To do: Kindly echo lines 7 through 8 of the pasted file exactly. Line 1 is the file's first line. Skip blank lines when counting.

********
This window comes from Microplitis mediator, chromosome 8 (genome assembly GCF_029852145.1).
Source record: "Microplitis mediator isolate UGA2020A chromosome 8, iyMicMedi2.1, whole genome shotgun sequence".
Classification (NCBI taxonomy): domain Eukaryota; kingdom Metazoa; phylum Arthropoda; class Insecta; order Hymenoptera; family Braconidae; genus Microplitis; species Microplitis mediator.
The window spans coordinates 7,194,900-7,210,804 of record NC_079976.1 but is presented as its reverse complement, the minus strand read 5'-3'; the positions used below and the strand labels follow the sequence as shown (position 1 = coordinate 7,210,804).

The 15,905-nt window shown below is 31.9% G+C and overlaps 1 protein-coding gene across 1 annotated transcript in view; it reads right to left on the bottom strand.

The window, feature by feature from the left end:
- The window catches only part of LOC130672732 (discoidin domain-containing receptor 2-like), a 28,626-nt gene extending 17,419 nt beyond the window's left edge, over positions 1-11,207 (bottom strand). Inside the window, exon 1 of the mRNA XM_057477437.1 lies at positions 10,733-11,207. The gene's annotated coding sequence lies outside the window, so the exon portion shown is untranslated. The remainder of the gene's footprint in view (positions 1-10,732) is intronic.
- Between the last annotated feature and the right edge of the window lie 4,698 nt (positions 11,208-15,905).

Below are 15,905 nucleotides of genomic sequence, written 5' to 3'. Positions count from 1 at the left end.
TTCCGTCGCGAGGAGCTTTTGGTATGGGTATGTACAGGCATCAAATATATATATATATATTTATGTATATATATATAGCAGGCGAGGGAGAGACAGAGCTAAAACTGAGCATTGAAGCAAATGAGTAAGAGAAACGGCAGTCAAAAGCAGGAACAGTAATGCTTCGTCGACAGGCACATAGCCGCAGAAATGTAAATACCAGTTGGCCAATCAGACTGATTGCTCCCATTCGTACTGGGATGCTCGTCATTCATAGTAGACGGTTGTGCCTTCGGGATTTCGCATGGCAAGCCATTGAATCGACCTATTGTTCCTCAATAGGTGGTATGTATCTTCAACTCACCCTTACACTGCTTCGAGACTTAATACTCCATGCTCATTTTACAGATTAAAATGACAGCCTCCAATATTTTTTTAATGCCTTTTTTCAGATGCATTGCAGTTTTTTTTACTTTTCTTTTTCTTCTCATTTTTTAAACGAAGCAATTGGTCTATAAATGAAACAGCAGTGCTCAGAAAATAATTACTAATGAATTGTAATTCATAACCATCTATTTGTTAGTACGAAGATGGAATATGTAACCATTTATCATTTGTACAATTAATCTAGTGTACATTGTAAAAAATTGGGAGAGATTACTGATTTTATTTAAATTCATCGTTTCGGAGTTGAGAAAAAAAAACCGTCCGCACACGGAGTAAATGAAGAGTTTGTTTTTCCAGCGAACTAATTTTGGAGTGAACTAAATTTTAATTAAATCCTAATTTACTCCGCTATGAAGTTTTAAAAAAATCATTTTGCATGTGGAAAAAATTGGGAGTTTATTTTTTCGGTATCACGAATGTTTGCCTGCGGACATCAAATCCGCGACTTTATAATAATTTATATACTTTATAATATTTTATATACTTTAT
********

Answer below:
- The window catches only part of LOC130672732 (discoidin domain-containing receptor 2-like), a 28,626-nt gene extending 17,419 nt beyond the window's left edge, over positions 1-11,207 (bottom strand). Inside the window, exon 1 of the mRNA XM_057477437.1 lies at positions 10,733-11,207. The gene's annotated coding sequence lies outside the window, so the exon portion shown is untranslated. The remainder of the gene's footprint in view (positions 1-10,732) is intronic.
- Between the last annotated feature and the right edge of the window lie 4,698 nt (positions 11,208-15,905).